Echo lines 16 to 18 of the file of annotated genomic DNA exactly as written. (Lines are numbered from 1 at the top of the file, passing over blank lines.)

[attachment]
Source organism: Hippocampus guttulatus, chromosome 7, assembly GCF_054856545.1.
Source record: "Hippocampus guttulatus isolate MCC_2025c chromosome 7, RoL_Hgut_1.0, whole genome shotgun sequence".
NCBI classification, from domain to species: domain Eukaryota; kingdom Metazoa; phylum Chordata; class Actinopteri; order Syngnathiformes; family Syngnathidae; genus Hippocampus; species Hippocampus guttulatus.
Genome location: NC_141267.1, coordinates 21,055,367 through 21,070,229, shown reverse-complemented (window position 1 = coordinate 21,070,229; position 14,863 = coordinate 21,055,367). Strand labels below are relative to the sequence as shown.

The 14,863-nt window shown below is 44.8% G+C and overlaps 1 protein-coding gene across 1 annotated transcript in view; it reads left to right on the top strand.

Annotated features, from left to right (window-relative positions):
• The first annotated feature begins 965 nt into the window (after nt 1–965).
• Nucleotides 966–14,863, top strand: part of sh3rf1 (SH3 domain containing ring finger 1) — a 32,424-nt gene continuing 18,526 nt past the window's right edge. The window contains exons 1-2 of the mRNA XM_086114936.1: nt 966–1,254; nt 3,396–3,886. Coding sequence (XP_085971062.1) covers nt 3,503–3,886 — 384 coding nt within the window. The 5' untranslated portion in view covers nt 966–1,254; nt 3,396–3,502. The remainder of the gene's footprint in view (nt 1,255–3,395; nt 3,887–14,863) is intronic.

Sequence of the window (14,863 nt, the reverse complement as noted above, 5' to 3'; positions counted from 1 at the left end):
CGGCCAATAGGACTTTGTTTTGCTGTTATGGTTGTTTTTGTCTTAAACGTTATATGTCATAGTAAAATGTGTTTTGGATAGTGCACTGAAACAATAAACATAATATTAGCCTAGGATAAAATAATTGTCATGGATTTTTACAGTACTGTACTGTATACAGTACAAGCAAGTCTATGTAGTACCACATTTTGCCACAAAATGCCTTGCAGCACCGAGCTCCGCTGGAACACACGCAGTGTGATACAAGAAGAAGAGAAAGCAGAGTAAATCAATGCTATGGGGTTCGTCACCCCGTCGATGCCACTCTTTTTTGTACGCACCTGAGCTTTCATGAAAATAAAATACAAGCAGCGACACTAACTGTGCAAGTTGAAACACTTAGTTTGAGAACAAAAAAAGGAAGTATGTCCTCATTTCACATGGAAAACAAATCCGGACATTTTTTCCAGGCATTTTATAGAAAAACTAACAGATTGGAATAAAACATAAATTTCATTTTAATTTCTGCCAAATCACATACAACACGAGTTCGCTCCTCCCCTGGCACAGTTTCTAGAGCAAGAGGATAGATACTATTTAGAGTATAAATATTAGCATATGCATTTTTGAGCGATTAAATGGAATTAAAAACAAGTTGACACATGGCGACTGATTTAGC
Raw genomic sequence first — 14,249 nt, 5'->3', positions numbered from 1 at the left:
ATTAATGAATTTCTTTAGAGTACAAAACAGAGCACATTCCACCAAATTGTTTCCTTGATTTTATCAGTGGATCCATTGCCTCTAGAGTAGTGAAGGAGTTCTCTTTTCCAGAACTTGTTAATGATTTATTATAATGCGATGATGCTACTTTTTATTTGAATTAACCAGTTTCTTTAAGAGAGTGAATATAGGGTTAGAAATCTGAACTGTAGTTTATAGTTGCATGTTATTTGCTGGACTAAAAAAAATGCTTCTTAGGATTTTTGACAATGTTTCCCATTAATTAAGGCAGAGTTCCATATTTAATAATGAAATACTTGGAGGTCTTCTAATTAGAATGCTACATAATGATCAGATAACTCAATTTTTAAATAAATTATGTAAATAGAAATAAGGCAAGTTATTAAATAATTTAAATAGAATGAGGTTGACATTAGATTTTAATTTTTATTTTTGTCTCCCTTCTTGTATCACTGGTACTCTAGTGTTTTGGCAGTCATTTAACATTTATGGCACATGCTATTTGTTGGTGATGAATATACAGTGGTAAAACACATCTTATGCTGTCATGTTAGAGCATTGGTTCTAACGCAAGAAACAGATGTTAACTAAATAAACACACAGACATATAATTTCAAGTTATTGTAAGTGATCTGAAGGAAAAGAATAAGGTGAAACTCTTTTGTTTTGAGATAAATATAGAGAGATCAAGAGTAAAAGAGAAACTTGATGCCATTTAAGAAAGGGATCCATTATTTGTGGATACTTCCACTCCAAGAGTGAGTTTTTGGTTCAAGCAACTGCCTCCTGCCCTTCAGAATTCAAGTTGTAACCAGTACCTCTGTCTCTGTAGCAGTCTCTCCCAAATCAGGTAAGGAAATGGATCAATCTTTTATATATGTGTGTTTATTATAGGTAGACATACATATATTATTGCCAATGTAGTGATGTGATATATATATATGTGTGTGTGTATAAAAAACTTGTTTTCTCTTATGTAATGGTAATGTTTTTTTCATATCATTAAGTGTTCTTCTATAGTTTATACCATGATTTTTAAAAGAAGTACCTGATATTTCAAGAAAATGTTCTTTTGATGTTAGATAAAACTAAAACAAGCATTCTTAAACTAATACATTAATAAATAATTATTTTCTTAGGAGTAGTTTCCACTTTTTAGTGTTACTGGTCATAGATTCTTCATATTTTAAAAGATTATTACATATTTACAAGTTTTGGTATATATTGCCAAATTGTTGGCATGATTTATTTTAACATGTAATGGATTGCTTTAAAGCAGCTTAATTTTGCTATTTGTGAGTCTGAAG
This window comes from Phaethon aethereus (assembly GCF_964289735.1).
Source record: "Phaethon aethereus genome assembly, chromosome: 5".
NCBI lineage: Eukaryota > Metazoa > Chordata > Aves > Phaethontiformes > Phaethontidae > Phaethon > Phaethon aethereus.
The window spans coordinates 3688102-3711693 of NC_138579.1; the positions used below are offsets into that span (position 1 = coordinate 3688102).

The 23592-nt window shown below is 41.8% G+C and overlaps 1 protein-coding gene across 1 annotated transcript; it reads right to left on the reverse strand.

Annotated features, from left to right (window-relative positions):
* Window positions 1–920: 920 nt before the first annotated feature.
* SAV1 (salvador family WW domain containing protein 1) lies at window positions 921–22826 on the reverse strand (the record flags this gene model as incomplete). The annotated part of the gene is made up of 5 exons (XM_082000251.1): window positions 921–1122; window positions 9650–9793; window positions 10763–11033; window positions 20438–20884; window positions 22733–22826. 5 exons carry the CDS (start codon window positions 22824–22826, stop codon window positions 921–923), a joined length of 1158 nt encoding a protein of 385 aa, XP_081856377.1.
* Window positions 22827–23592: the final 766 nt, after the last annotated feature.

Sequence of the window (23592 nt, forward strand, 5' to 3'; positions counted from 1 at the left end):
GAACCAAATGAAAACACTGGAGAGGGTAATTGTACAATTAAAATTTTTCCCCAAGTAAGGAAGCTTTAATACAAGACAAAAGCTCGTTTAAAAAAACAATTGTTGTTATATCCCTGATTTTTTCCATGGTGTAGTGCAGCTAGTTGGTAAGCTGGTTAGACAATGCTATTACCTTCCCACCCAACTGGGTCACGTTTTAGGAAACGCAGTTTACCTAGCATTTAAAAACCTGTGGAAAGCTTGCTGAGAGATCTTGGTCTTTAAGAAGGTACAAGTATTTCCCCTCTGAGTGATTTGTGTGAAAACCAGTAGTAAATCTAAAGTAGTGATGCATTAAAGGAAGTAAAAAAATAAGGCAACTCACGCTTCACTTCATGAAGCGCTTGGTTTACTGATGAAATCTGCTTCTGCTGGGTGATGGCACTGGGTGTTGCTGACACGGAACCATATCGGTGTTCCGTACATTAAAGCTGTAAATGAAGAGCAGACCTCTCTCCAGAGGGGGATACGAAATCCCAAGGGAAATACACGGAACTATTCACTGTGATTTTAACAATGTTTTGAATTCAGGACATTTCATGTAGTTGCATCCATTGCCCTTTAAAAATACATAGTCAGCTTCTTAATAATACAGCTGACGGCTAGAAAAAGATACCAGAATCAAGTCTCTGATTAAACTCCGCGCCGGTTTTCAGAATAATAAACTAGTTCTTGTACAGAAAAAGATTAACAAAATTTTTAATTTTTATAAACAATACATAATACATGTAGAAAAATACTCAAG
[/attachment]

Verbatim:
The window spans coordinates 3688102-3711693 of NC_138579.1; the positions used below are offsets into that span (position 1 = coordinate 3688102).

The 23592-nt window shown below is 41.8% G+C and overlaps 1 protein-coding gene across 1 annotated transcript; it reads right to left on the reverse strand.

Annotated features, from left to right (window-relative positions):